I read and write poetry because I believe we humans are born with syntax perplexing us. As we form language, we inform our perception of the world. As we use syntax to describe our perception we re-form the world. Rules for this game are not fixed. No topics are forbidden. No one is keeping score. It’s fun. Everyone wins.
I’ve been reading and writing poetry since grade school. My sister and I spent afternoons reading out loud whatever we had from my father’s or grandfather’s eclectic collections: Badger Clark, Rudyard Kipling, Longfellow; later, Keats, Elizabeth B. Browning, E. E. Cummings, Robert Frost. We wrote a lot of doggerel when we were young. We imposed it upon unsuspecting audiences. Unfortunately, she is dead, but I persist.
Every time I hear a great lyric sung (Hart, Sondheim, Harburg, Comden, Berlin, etc.) I wish I had been a lyricist. I sing in the shower.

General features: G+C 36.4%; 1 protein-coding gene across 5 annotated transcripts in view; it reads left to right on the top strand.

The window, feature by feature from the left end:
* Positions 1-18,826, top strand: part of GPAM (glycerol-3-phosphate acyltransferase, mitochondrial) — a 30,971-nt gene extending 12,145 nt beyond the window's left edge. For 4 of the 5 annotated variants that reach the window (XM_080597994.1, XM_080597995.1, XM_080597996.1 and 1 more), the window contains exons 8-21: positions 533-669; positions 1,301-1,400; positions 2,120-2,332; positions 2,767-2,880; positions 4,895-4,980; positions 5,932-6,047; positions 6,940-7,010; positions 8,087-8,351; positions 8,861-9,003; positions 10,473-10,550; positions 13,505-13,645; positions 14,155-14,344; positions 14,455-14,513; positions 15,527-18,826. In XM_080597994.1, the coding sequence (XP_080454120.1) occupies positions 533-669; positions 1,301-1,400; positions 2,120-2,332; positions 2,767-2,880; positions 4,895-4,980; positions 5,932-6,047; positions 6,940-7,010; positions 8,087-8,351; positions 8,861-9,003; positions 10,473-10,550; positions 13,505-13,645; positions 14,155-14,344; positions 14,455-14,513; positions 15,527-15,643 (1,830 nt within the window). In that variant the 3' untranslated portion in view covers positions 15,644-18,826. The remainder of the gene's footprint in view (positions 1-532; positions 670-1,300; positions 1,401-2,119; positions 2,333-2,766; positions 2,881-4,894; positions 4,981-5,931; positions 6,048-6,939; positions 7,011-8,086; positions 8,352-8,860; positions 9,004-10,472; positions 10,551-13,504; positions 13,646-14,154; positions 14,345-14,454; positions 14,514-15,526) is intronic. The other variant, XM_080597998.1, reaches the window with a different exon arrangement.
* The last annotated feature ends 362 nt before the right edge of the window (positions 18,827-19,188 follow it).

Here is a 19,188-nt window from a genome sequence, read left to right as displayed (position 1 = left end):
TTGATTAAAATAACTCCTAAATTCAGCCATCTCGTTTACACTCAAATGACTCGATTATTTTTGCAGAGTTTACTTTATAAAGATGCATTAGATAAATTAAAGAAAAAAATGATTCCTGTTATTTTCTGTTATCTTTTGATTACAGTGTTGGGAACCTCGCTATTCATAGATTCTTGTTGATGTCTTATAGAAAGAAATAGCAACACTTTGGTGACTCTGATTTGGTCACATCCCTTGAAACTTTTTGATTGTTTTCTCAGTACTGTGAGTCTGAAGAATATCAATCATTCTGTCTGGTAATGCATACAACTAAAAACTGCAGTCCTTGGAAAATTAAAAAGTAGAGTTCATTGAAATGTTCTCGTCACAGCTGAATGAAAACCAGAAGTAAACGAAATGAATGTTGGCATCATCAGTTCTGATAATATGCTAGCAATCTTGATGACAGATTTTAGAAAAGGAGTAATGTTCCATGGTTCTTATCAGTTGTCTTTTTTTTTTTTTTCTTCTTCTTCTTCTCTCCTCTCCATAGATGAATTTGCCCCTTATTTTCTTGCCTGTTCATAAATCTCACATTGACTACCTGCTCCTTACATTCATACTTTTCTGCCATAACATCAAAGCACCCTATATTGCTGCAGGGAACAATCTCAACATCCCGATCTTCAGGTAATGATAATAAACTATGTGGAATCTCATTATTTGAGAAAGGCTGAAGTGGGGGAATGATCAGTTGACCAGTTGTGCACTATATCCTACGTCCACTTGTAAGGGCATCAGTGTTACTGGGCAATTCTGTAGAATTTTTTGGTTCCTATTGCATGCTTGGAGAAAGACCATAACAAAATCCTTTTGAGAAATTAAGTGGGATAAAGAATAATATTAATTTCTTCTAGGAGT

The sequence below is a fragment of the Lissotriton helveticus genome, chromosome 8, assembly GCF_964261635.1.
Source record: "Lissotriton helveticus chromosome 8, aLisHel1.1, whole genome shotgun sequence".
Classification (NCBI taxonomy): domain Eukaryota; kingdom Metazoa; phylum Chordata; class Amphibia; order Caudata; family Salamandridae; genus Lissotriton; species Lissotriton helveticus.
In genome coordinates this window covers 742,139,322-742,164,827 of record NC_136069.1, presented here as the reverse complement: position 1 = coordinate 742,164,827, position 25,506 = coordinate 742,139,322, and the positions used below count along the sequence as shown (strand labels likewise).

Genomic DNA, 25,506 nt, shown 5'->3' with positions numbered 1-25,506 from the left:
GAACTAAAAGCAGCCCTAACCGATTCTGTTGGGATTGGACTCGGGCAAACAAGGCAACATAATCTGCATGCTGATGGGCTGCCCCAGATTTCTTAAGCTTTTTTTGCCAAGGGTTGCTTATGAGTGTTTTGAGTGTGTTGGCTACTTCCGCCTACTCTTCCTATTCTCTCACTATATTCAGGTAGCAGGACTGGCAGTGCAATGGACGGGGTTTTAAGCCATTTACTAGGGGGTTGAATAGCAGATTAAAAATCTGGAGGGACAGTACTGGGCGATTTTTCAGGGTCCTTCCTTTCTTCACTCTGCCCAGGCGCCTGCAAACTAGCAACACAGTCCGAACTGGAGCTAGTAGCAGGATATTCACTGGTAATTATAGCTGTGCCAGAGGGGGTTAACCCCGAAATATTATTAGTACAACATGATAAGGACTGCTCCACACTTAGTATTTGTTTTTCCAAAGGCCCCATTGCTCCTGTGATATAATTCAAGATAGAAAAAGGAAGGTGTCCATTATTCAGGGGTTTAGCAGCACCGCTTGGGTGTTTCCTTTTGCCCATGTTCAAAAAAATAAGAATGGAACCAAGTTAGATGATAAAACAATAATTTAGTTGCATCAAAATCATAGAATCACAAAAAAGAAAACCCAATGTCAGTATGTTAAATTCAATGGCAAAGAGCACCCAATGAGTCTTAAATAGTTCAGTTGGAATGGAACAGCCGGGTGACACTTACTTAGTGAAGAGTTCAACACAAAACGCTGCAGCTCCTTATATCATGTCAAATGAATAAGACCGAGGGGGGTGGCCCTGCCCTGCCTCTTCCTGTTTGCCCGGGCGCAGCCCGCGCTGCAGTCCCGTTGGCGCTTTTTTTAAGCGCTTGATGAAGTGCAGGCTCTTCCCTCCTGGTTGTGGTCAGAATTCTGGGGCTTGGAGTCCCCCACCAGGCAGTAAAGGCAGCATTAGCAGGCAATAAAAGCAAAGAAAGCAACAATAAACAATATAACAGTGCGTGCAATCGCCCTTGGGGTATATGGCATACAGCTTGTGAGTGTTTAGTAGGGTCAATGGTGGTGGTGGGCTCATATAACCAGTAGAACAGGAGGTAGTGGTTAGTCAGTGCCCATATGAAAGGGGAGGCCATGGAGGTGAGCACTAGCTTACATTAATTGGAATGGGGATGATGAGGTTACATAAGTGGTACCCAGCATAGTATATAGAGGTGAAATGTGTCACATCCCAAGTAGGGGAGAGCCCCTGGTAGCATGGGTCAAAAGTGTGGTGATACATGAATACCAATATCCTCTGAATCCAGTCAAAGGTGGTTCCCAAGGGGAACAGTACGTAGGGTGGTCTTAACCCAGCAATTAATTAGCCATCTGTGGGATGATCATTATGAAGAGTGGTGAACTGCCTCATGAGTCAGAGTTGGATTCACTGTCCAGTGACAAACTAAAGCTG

I am inspired to write by contradictions, ironies, discoveries, doubts, and wit. Getting from here to there is only fun along the way.
I write every day, hundreds of words. If I am not working on something I feel bereft and lonely. My desk is a mess. My computer files need attention.
I write formal verse, informally. I am always aware of form. I write plays with music. I write a lot of fiction. I am opinionated, but mostly tolerant…, and occasionally insufferable.
From Tom’s work, he shares:
I don’t know much about art, but I know what I like
Is universal and facile.
It’s not very much different from riding a bike,
But infinitely larger the hassle.
I’ve been growing up for a very long time;
I have plenty of plans, that’s for sure.
Should I get grown up before I die, I’m
Afraid that will be premature.